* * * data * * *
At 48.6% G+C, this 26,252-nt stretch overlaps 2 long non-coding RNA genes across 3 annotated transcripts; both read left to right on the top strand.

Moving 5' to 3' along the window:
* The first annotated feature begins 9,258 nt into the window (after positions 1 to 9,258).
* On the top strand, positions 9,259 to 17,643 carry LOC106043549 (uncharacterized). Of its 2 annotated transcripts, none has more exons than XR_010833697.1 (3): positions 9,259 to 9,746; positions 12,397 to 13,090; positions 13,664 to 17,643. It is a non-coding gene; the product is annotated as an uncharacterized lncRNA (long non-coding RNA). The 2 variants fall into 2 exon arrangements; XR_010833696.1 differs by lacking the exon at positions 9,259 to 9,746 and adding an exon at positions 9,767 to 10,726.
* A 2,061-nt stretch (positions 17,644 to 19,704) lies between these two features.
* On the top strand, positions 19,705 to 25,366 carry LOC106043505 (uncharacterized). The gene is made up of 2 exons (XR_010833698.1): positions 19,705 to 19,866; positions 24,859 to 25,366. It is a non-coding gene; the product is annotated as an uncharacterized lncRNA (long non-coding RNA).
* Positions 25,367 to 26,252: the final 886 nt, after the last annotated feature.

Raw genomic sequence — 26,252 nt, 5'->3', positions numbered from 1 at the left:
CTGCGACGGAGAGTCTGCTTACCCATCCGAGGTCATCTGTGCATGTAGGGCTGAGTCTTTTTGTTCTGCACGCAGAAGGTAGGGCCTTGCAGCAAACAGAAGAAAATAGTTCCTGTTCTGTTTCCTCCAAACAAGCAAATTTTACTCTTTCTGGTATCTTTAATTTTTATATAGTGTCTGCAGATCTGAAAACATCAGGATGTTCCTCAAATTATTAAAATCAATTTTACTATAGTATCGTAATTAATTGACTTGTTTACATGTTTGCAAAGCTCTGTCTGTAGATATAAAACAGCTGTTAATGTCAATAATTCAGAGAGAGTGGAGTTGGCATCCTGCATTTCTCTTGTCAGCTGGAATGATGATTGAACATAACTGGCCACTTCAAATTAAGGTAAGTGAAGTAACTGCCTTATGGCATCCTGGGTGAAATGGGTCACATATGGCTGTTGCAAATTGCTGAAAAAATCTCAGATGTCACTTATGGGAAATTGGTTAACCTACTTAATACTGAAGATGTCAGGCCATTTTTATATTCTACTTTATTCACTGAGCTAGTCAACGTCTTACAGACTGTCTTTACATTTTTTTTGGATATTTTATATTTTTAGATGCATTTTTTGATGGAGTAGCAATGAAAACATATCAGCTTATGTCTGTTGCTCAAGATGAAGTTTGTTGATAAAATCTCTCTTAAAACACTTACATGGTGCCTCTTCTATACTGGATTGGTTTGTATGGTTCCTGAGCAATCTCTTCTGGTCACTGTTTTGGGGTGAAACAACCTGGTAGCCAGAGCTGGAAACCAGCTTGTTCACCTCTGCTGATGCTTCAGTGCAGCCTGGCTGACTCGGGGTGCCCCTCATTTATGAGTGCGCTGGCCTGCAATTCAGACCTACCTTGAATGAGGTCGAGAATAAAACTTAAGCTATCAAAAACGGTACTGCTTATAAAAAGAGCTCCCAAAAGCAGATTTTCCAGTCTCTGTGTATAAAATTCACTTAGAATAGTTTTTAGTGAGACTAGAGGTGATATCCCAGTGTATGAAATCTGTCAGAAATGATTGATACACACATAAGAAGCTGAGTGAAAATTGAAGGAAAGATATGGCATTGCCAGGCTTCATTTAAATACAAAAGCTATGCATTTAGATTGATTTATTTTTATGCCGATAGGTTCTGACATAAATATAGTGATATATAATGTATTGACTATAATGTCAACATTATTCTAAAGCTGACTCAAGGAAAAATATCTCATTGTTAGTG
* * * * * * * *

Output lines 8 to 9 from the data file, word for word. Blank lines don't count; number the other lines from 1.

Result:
Raw genomic sequence — 26,252 nt, 5'->3', positions numbered from 1 at the left:
CTGCGACGGAGAGTCTGCTTACCCATCCGAGGTCATCTGTGCATGTAGGGCTGAGTCTTTTTGTTCTGCACGCAGAAGGTAGGGCCTTGCAGCAAACAGAAGAAAATAGTTCCTGTTCTGTTTCCTCCAAACAAGCAAATTTTACTCTTTCTGGTATCTTTAATTTTTATATAGTGTCTGCAGATCTGAAAACATCAGGATGTTCCTCAAATTATTAAAATCAATTTTACTATAGTATCGTAATTAATTGACTTGTTTACATGTTTGCAAAGCTCTGTCTGTAGATATAAAACAGCTGTTAATGTCAATAATTCAGAGAGAGTGGAGTTGGCATCCTGCATTTCTCTTGTCAGCTGGAATGATGATTGAACATAACTGGCCACTTCAAATTAAGGTAAGTGAAGTAACTGCCTTATGGCATCCTGGGTGAAATGGGTCACATATGGCTGTTGCAAATTGCTGAAAAAATCTCAGATGTCACTTATGGGAAATTGGTTAACCTACTTAATACTGAAGATGTCAGGCCATTTTTATATTCTACTTTATTCACTGAGCTAGTCAACGTCTTACAGACTGTCTTTACATTTTTTTTGGATATTTTATATTTTTAGATGCATTTTTTGATGGAGTAGCAATGAAAACATATCAGCTTATGTCTGTTGCTCAAGATGAAGTTTGTTGATAAAATCTCTCTTAAAACACTTACATGGTGCCTCTTCTATACTGGATTGGTTTGTATGGTTCCTGAGCAATCTCTTCTGGTCACTGTTTTGGGGTGAAACAACCTGGTAGCCAGAGCTGGAAACCAGCTTGTTCACCTCTGCTGATGCTTCAGTGCAGCCTGGCTGACTCGGGGTGCCCCTCATTTATGAGTGCGCTGGCCTGCAATTCAGACCTACCTTGAATGAGGTCGAGAATAAAACTTAAGCTATCAAAAACGGTACTGCTTATAAAAAGAGCTCCCAAAAGCAGATTTTCCAGTCTCTGTGTATAAAATTCACTTAGAATAGTTTTTAGTGAGACTAGAGGTGATATCCCAGTGTATGAAATCTGTCAGAAATGATTGATACACACATAAGAAGCTGAGTGAAAATTGAAGGAAAGATATGGCATTGCCAGGCTTCATTTAAATACAAAAGCTATGCATTTAGATTGATTTATTTTTATGCCGATAGGTTCTGACATAAATATAGTGATATATAATGTATTGACTATAATGTCAACATTATTCTAAAGCTGACTCAAGGAAAAATATCTCATTGTTAGTG